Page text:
A Century of Service
In 1901 San Pablo Township ranchers and businessmen elected Frank Moitoza to serve as Constable. Harry Stevens was hired in 1905 to serve as the city's first night watchman and concurrently the city's first policeman. In 1906 the chore was turned over to A.B. Crump. H.W. Livingstone was appointed City Marshal, Superintendant of Streets, Tax Collector and Pound Master by Richmond's Board of Trustees at their first meeting following incorporation in August 1905. He was the first person to hold a position comparable to that of Chief of Police. Livingston was succeeded in the position April 1906 by J.H. Gregory, who served until July 1909 when the city charter became effective. The State of California ratified and adopted the City Charter March 4, 1909, to be effective July 1.
Richmond had police protection during the first decade of the 1900's, but it was not until the adoption of the city charter in 1909 that the first Chief of Police was appointed. J.P. Arnold (center in photo above), was sworn into office July 6, 1909.
A cartoon sketch depicting Chief Arnold created during the time period suggests reverent support and admiration for the chief, as interpreted by the text that accompanied the drawing:
"CHIEF OF POLICE JAMES P. ARNOLD
Who has been head of Richmond's police department since July, 1909,
and has done much to build up an up-to-date police force.
He has done more to purify the city and free it from objectionable characters
than any peace officer in the history of Richmond.
Chief Arnold is known throughout the entire state as an enemy of criminals
through his persistent efforts in running down violators of the law."
The photo at the right shows the original police station which was located in downtown Point Richmond. The police and fire departments operated out of the same building. The original building still remains as a historical landmark (the current fire station is directly across the street from the original).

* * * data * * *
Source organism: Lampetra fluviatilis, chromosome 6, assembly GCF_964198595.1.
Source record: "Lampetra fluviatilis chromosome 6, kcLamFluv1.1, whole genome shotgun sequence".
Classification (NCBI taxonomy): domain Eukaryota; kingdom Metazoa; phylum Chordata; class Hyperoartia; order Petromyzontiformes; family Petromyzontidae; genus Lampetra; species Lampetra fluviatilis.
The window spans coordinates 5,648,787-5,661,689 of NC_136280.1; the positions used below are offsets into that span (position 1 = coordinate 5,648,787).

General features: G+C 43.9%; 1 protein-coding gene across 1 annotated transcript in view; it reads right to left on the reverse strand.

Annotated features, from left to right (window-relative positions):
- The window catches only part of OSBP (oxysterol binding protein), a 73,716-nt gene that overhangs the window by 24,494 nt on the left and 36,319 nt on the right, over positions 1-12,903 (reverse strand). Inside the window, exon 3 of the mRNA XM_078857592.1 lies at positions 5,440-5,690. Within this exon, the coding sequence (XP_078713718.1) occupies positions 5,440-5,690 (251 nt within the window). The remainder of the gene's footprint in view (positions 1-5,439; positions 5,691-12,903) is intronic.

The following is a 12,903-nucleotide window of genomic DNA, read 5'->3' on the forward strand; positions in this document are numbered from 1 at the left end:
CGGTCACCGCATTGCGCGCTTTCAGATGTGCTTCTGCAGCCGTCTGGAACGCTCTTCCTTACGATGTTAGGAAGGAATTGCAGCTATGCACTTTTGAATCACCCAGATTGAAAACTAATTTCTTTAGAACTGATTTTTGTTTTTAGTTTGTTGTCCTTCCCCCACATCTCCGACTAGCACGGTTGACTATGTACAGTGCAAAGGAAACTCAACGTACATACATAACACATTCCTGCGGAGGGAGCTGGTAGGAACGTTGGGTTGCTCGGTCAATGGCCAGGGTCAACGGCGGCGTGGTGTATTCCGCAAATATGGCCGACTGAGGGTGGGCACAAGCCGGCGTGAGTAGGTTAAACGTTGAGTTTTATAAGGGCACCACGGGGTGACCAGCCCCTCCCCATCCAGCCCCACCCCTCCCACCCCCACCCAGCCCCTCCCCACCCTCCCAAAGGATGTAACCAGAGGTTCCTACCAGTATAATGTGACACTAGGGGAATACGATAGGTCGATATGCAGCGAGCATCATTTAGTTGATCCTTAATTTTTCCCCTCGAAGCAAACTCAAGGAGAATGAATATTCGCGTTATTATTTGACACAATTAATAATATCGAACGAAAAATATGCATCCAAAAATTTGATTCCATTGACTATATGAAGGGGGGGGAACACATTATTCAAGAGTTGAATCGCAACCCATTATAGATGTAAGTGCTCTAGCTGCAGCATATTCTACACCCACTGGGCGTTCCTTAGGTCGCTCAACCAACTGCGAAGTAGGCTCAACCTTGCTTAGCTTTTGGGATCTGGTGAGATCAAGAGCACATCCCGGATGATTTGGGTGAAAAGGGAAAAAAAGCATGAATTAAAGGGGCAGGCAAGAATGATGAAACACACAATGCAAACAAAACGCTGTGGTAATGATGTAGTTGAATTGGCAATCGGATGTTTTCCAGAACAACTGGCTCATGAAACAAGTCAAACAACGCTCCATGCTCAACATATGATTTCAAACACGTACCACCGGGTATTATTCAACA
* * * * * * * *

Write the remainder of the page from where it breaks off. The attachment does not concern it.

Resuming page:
One time period in RPD history that would offer particularly tough challenges amid rapidly changing conditions came during the 1940's. World War II was in full swing and Richmond experienced a population boom that accompanied the Liberty and Victory shipbuilding effort underway in the San Francisco Bay Area. Many newcomers were drawn to Richmond with employment created by the Kaiser-Richmond Shipyards, defense-related industries and an assortment of offshoot opportunities generated by the war effort. An escalating crime rate accompanied the Richmond wartime boom and city officials petitioned the federal government for increased funding to augment the police force.
In April 1943 Richmond Police Chief L. Emmett Jones testified before a federal committee that his force of 54 "men" included 19 added out of necessity in the previous year "to help maintain law and order in the community." In the summer of 1943 Richmond received federal funding to hire 75 more police officers - yes, seventy-five additional police officers.
- RPD averaged 2,149 arrests annually, 1931 to 1940
- By June 30, 1941 the annual average more than doubled to 5,421
- RPD arrests in 1942: 10,910
- RPD arrests in 1943: 16,854 (Public drunkenness accounted for 20%)
- RPD arrests in 1944: 43,754
The RPD officers of the 1940's characterized the "hardened lawbreakers" of their era as "drunks, knifers, rapers, attackers, hop-heads, harlots, wife-beaters and murderers." RPD Officers were charged with the dual responsibilities of combating crime and upholding "custom and matters of taste." This meant in practical terms that in addition to sweeping the streets of "drunks and other undesirables," police officers also routinely cleaned up broken glass from downtown MacDonald Avenue sidewalks. Some traditions and responsibilities have obviously evolved over time.
The city depicted in the traditional RPD patch is actually Richmond's sister city, Shimada, Japan.